Square Enix’s Luminous Productions studio, the team assembled from Final Fantasy XV developers last year, has released a short video to show off the work the studio has been doing in partnership with Nvidia with advanced rendering tech and its own Luminous Engine.
That video, embedded above, shows a short scene of a woman applying makeup in front of a cluttered mirror in a dimly lit room. What’s of note to game makers here, is that the video itself is rendered almost entirely with path tracing, something Nvidia describes in a blog as an advanced form of ray tracing that “enables real-time rendering of lifelike lighting, shadows, and reflections.”
What’s more, that blog post points out that the scene itself was captured in real-time using a single (but pricey) GeForce RTX 2080 Ti graphics card.
“Visual realism improves greatly by using ray tracing, but by stepping up to path tracing, shadows, reflections, ambient occlusion, and diffuse global illumination lighting are all computed in a unified way, by tracing and bouncing millions of rays through a scene, instead of using separate algorithms,” writes the Nvidia team. “This delivers superior results, where everything renders and updates automatically in real-time, in accordance with the action occurring on-screen.”
Luminous Productions itself was set up by Square Enix back in early 2018, and was repositioned as a studio to focus on “large-scale, high-quality, triple-A game titles” later that year. In a recent interview with Siliconera, Square Enix president Yosuke Matsuda elaborated on the studio’s goals further, saying that he wanted it to exist at the intersection of cutting-edge technology and art.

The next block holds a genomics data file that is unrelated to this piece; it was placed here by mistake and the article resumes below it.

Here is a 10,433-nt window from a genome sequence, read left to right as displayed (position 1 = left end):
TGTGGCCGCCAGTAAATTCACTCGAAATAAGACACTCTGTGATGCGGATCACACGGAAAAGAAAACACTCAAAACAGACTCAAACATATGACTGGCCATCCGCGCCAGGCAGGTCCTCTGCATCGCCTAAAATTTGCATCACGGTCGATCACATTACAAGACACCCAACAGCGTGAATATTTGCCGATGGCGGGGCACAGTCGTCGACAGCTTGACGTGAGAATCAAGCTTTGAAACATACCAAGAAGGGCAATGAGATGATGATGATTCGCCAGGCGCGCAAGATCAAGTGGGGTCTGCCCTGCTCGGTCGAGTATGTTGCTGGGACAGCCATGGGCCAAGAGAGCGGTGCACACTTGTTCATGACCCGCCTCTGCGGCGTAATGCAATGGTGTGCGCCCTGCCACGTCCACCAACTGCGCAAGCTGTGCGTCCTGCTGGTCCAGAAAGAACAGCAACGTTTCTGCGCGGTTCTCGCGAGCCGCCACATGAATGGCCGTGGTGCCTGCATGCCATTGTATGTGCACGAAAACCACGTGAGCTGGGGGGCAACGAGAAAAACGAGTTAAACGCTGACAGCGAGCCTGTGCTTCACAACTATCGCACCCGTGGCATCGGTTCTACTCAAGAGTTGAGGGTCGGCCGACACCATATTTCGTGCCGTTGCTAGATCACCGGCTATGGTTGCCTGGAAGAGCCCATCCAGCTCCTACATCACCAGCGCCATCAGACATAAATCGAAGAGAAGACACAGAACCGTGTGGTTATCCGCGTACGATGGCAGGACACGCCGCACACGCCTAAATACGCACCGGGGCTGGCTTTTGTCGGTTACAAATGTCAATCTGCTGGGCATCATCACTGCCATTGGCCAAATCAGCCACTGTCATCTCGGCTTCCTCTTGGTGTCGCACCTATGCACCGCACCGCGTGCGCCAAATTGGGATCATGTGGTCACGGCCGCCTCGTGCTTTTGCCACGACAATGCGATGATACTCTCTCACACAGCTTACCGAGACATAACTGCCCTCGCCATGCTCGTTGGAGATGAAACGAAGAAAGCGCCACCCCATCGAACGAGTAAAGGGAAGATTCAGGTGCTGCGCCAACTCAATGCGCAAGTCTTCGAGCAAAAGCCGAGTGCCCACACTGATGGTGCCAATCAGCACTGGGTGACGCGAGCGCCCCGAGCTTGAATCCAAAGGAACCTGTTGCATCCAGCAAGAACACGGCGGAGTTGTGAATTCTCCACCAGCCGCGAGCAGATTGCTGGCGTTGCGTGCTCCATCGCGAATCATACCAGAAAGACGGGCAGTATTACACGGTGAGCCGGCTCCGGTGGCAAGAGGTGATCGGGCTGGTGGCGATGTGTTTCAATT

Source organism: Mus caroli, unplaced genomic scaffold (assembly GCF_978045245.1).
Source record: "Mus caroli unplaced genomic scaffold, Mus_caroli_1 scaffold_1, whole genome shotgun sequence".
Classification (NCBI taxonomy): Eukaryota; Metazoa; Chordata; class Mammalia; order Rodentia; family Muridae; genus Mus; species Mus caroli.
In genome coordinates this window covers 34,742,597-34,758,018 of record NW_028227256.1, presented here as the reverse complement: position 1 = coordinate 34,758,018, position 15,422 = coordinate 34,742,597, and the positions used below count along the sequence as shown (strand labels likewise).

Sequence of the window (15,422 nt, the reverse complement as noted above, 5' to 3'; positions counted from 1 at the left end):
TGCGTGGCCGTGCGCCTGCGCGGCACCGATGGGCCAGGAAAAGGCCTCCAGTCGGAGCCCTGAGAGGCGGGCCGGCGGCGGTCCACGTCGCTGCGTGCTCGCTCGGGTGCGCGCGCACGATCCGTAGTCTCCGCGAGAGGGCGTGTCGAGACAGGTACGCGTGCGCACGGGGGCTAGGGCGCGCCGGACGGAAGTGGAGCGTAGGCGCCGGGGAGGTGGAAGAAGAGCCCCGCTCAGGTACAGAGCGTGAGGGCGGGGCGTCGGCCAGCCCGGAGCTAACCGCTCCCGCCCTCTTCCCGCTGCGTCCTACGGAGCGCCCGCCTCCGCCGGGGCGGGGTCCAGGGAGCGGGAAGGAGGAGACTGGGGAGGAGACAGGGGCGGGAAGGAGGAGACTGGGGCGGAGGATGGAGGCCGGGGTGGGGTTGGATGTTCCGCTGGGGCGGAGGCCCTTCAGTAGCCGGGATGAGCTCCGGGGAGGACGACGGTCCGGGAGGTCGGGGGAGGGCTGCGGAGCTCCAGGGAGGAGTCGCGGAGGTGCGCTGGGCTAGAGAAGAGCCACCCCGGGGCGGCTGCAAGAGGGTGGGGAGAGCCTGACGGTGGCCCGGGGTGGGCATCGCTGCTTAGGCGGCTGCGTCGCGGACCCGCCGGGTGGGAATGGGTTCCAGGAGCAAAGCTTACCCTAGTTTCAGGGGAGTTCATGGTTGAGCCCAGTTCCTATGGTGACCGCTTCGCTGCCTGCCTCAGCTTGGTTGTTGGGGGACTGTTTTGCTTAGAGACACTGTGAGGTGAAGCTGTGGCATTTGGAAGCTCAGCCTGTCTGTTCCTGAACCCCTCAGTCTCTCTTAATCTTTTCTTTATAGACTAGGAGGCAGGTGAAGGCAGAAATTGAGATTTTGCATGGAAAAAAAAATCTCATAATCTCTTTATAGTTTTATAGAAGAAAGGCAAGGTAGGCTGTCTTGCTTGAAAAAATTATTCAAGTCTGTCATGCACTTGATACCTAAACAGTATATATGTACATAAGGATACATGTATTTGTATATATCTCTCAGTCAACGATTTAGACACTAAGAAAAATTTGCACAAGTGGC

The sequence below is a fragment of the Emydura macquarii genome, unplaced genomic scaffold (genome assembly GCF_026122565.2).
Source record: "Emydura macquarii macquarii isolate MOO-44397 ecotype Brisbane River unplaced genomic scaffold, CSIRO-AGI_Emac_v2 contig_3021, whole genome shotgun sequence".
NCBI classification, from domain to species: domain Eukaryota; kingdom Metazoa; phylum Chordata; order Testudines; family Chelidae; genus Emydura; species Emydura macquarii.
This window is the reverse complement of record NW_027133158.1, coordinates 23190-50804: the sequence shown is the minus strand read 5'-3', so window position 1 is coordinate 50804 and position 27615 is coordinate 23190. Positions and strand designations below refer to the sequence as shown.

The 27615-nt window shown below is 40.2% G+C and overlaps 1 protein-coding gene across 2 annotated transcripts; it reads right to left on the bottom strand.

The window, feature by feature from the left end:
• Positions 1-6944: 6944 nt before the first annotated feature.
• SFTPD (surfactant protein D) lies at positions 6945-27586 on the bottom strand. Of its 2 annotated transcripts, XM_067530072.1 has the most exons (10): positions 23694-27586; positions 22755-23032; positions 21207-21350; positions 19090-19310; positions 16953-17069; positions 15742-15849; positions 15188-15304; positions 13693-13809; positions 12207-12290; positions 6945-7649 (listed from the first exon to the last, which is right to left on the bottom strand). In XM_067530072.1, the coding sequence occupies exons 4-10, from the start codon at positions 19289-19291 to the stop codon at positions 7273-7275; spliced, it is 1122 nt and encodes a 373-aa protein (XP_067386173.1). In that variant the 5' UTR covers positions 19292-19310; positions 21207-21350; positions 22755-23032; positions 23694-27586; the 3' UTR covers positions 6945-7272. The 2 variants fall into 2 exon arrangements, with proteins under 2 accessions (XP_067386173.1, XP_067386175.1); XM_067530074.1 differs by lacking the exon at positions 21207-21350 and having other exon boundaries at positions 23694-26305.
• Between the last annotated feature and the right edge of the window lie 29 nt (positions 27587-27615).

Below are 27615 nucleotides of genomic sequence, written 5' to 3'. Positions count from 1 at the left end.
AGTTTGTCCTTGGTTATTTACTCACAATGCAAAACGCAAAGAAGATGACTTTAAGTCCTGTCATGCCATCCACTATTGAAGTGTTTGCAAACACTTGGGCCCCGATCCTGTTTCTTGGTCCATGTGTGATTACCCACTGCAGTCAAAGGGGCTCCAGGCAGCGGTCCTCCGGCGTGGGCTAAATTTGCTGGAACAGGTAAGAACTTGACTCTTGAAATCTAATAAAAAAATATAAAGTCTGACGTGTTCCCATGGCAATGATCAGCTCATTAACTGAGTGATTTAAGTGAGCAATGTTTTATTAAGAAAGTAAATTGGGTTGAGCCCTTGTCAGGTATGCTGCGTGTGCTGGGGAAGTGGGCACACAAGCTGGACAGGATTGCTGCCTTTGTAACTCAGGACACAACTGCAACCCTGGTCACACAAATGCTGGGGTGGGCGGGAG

“I want Luminous Productions to pursue their own form of 'cutting edge.' Square Enix has always developed and will always develop unique games, but I’m certainly looking forward to seeing what new flavors and style Luminous Productions will bring to the group,” Matsuda told the publication.
Going by Nvidia’s breakdown of Back Stage, this ray tracing tech is the cornerstone of Luminous Productions’ engine, and studio head Takeshi Aramaki says that the video is a “showcase demo of our work to answer the question ‘How can you use ray tracing in a next-generation game?’”
Ray tracing has caught a lot of attention recently as a way for developers to up the visual fidelity of even older projects, but the tech itself often requires powerful machines to render as intended. That hasn’t stopped teams large and small from working in into games, however.
Mojang recently announced plans to bring real-time ray tracing to Minecraft, also in partnership with Nvidia, as an unofficial replacement to the game’s high-end graphics overhaul. On the other end, a KIT graduate student worked Vulkan ray-tracing tech into a version of Quake II earlier this year, showing off some of the visual enhancements it and some lighting tricks can give even a decade-old game.